Ex-prosecutor admits helping judge accused of sending secret text messages
A former prosecutor has confessed to assisting a state district judge who is accused of texting clandestine messages from the bench to bolster the prosecution’s case during an East Texas criminal trial last year.
Such communication by Polk County Judge Elizabeth Coker was a violation of judicial impartiality that’s required during court proceedings, said the former Polk County Assistant District Attorney Kaycee Jones. Jones has since been elected as a state district judge for Polk, Trinity and San Jacinto counties.
Previously: Judge accused of texting prosecutor to aid case
For her part, Jones wrote, “I deeply regret that I acted in this manner. It was wrong and I knew better.” An official in Jones’ office said she could not comment on a pending investigation.
Coker has complaints pending against her in the texting incident and other allegations with the State Commission on Judicial Conduct. She could not be reached for comment, and the judicial commission’s executive director, Seana Willing, declined comment. Coker and Jones could face disciplinary actions by the state bar and the judicial commission.
South Texas College of Law professor Geoffrey Corn said such communication by a judge, who is supposed to be an unbiased arbiter during a trial, would be “extremely improper” and undermine the public’s sense of confidence in the system.
The texting issue first surfaced in a report by the Polk County District Attorney’s criminal investigator, David Wells.
Wells reported seeing Jones relay a text message from Coker during an Aug. 8 jury trial of David Reeves, who was facing a felony charge of injury to his child.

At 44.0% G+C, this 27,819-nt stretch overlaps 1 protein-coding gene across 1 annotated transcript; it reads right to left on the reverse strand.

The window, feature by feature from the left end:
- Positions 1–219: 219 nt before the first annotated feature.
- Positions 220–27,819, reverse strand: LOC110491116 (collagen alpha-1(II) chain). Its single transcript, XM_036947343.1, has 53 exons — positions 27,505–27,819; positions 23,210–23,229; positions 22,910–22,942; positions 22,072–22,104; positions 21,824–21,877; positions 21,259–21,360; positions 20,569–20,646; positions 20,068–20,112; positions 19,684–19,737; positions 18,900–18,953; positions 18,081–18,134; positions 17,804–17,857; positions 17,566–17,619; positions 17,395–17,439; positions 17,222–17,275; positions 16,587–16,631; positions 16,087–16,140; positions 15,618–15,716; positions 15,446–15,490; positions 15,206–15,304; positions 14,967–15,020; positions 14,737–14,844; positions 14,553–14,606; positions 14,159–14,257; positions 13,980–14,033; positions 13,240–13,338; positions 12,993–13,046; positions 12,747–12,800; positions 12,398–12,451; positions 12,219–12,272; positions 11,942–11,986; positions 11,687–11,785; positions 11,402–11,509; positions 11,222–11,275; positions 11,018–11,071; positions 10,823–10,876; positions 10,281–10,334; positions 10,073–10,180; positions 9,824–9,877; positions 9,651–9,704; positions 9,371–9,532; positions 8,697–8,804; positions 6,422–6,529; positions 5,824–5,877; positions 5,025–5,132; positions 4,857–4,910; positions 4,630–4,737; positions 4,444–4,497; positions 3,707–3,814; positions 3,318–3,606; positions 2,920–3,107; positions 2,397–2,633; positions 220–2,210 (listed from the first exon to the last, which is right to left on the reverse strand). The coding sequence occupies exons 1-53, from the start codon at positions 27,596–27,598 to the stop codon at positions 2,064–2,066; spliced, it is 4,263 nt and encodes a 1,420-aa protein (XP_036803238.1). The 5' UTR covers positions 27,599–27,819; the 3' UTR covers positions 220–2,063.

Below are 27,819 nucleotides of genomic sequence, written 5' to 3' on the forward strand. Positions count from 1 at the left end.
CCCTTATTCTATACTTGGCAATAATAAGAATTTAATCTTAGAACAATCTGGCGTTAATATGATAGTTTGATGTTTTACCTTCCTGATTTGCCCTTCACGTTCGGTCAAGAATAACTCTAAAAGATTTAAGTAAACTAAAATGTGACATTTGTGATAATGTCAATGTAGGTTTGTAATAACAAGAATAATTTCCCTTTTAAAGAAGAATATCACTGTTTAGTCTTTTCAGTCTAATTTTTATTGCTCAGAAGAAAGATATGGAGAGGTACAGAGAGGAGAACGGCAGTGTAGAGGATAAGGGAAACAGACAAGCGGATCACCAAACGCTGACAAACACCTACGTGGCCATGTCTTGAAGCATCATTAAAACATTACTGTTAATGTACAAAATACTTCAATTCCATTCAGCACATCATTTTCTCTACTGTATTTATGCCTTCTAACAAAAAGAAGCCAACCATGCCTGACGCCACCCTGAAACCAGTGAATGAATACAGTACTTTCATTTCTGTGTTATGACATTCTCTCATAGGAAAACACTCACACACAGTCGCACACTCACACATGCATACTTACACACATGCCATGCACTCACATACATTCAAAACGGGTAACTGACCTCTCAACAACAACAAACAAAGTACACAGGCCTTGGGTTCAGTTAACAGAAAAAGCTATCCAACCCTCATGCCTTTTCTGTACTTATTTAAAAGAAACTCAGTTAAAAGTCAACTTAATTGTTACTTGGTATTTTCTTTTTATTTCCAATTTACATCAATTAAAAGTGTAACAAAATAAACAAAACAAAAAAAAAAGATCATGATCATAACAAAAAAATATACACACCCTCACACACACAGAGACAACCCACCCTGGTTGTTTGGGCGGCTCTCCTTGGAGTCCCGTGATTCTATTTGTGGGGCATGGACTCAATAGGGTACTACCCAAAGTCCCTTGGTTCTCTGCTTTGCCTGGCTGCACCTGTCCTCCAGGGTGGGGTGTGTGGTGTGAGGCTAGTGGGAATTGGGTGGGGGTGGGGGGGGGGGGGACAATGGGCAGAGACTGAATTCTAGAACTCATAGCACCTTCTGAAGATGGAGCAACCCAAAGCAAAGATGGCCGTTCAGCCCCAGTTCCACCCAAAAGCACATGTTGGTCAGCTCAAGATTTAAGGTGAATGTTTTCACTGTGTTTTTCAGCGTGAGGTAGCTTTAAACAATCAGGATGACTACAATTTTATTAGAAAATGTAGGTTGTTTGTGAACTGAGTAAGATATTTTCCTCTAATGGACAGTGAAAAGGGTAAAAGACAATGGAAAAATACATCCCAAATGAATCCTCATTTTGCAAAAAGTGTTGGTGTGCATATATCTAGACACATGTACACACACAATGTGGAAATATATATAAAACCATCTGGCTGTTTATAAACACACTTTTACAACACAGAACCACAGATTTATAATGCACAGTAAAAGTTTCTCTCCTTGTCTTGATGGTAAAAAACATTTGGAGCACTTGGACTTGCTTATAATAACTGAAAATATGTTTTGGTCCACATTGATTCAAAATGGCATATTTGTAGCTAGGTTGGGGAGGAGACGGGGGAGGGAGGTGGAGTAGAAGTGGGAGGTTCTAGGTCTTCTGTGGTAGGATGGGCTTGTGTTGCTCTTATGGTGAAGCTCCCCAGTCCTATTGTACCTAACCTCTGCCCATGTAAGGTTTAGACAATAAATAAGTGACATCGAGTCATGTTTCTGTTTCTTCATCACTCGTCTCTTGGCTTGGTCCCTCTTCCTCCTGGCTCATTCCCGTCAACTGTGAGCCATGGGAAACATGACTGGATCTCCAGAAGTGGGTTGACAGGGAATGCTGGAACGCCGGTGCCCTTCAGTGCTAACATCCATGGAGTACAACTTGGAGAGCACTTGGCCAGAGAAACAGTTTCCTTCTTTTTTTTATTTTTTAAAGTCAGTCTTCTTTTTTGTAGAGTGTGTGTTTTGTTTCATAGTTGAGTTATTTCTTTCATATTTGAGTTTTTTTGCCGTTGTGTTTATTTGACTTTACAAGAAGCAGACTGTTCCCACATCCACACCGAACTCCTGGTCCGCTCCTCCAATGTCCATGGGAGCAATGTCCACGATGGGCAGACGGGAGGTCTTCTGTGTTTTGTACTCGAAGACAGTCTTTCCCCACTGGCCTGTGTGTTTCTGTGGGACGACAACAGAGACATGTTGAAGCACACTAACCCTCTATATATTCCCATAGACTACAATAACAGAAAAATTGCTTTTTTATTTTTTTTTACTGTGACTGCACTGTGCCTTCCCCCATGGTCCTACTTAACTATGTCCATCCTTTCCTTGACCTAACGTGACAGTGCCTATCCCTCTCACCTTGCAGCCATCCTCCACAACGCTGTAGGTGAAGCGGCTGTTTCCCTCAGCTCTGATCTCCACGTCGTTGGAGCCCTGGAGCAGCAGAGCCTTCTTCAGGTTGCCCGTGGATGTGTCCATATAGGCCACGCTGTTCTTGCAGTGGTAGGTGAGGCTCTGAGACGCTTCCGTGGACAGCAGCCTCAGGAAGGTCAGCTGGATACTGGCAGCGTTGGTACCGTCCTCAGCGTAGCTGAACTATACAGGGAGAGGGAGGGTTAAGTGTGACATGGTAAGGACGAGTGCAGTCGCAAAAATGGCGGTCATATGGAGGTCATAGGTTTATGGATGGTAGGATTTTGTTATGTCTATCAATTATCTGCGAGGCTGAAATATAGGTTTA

Coker had rejected an earlier guilty plea agreement, which forced the case to trial, where Reeves ultimately was acquitted.
But before the jury reached that verdict, Wells reported seeing Jones – who was acting as an observer in the court – pass along a note containing Coker’s text message to lead prosecutor Beverly Armstrong. The written note, which Wells secured as evidence, appeared to pose a question to a witness that might demonstrate Reeves was a danger to his child: “Judge says…baby pooped on (Reeves). If he threw dog off bed because the dog peed on bed, what would he do if baby pooped on him?”
There had been testimony during the trial that Reeves had become enraged when a new puppy soiled his bed with urine and thrown the animal against a wall. Other testimony had also established that Reeves’ baby had severe diarrhea the night he was injured.
Wells said Armstrong never used that particular question but indicated the judge was regularly interjecting herself into trial proceedings via text messages.
“(Armstrong) advised it is not the first time, as Jones is in her ear all the time regarding information she believes to be given her by Judge Coker via text during trial,” the report said.
Wells and another assistant prosecutor, Joe Martin, both felt such communication was “very unethical,” the report said.
Reeves’ defense attorney, Ryan Deaton, said he did not learn about the texting until five months after the trial was over.
In the letter to the disciplinary counsel, Jones now admits receiving the “suggested line of questioning” from Coker and being told to tell the trial prosecutor. She also apologizes: “I should not have forwarded this message from Judge Coker. I fully appreciate the importance of the impartiality of a judge in a trial and my responsibilities as an attorney not to engage in such conduct. I was wrong and nothing like this will ever happen again.”
The letter also explains that Polk County District Attorney William Lee Hon had discussed the texting incident with Jones after receiving his investigator’s report. “We agreed that it should not have happened and that it would not happen again,” Jones wrote.
Besides complaints about Coker coaching prosecutors by dictating questions, complaints have been filed against her alleging discrimination in picking attorneys to handle indigent cases.
Attorneys filing the complaints against Coker and Jones expect the investigations will be finished sometime this summer.